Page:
Another study found that serums containing hyaluronic acid may benefit the skin’s natural ability to retain moisture. After four weeks of using the serum, participants experienced an increase in their natural levels of hyaluronic acid, along with a boost in collagen, which led to improved skin quality and hydration (Raab, 2017).
The bottom line: Because serums and moisturizers target different skincare concerns, consider using both, not one or the other. If you’re choosing only one, go with moisturizer—but know that a serum can help you better address specific skincare concerns.
Can I use serum and moisturizer together?
Yes, you can use serum and moisturizer together. The general rule of thumb for skincare products is to go from thin to thick. Start with your thinnest formulas and finish with thicker ones. In other words, you want to apply serum before moisturizer.
Here’s how to layer serum and moisturizer (McCall-Perez, 2011; AAD, n.d.):
Wash and clean your face, then pat your skin dry.
Apply the serum to your face and neck, patting or rubbing it into the skin.
Wait about a minute to allow your skin to absorb the serum.
Then, apply your moisturizer (you can apply it up to three times daily, depending on how dry your skin is) (Sethi, 2016).
Finally, if your moisturizer doesn’t have SPF, apply sunscreen on top.
Be sure to always follow the instructions on the product label, and check the product’s list of ingredients. Some moisturizers and serums contain active ingredients that don’t mix well together. And there are a lot of products out there, some of which may be more or less suited to helping you with your skincare concerns (Draelos, 2013).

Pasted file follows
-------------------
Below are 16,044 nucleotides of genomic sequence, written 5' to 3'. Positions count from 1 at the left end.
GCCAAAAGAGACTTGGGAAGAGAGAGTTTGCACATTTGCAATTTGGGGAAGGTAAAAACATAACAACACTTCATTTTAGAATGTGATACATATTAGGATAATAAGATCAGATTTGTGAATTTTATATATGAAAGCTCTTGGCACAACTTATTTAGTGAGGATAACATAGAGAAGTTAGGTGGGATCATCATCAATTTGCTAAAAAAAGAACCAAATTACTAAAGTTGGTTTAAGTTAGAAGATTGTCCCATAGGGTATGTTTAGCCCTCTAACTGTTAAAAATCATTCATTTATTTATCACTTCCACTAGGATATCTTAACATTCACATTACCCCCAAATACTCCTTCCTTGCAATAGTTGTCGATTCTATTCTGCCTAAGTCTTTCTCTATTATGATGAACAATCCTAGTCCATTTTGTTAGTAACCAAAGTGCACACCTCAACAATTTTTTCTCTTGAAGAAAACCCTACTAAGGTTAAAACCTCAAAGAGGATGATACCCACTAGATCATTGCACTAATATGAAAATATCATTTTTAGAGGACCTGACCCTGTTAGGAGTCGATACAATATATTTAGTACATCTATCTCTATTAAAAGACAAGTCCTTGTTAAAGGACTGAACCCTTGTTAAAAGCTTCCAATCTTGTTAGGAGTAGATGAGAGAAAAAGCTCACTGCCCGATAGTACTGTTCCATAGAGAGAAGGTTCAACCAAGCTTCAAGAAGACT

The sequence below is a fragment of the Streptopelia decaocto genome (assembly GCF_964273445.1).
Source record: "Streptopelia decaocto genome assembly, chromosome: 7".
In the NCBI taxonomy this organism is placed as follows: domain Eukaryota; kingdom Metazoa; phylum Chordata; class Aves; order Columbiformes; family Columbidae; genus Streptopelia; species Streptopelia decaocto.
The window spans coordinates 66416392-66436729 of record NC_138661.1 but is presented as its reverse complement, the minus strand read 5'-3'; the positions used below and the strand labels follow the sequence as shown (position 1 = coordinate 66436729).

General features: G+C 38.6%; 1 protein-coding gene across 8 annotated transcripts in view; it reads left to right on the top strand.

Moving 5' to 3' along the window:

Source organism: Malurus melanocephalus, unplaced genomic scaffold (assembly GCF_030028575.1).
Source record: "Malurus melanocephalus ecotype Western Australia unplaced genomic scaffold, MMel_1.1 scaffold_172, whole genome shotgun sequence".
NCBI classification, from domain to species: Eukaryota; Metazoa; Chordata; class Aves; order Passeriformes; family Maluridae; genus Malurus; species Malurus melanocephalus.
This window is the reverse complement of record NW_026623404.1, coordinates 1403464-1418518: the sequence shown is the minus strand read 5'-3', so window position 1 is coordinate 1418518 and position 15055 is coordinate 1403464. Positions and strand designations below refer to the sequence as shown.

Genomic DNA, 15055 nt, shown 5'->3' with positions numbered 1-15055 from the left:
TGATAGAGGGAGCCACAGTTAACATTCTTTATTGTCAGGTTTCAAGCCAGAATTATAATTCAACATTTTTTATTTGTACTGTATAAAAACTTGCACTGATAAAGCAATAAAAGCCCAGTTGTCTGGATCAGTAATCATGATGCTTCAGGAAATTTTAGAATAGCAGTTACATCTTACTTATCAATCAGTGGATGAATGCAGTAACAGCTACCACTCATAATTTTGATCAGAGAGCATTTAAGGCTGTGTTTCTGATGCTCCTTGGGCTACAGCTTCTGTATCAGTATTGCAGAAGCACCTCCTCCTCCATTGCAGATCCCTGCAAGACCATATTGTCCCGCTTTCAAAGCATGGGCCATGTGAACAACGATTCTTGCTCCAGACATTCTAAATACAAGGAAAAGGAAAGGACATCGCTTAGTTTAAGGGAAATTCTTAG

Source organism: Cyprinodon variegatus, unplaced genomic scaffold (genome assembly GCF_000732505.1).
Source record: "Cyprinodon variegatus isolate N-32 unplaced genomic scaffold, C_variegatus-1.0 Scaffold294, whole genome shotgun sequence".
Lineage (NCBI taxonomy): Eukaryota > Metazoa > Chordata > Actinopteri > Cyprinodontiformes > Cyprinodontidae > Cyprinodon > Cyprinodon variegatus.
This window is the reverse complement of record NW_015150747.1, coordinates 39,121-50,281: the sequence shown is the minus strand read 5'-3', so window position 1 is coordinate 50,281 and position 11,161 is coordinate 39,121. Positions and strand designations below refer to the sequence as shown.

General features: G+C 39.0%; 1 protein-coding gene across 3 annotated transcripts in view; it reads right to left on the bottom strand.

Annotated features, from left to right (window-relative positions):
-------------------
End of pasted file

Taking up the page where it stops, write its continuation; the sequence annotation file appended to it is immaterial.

If you have a skin condition or specific concern you’d like addressed or want to ensure that the ingredients in your serum and moisturizer pair well together, reach out to a dermatologist.
How complex does your skincare routine have to get?
It’s totally up to you. A routine that includes cleansing and moisturizing is a good and effective baseline that drives real benefits.
However, some research suggests that a multi-step routine (including cleanser, toner, eye cream, serum, and day and night moisturizers) may provide more noticeable benefits when it comes to deep hydration, skin smoothness, pore appearance, and the depth of crow’s feet wrinkles. Plus, a daily routine makes it easier to keep it a habit (Messaraa, 2020).
If you have any medical questions or concerns, please talk to your healthcare provider. The articles on Health Guide are underpinned by peer-reviewed research and information drawn from medical societies and governmental agencies. However, they are not a substitute for professional medical advice, diagnosis, or treatment.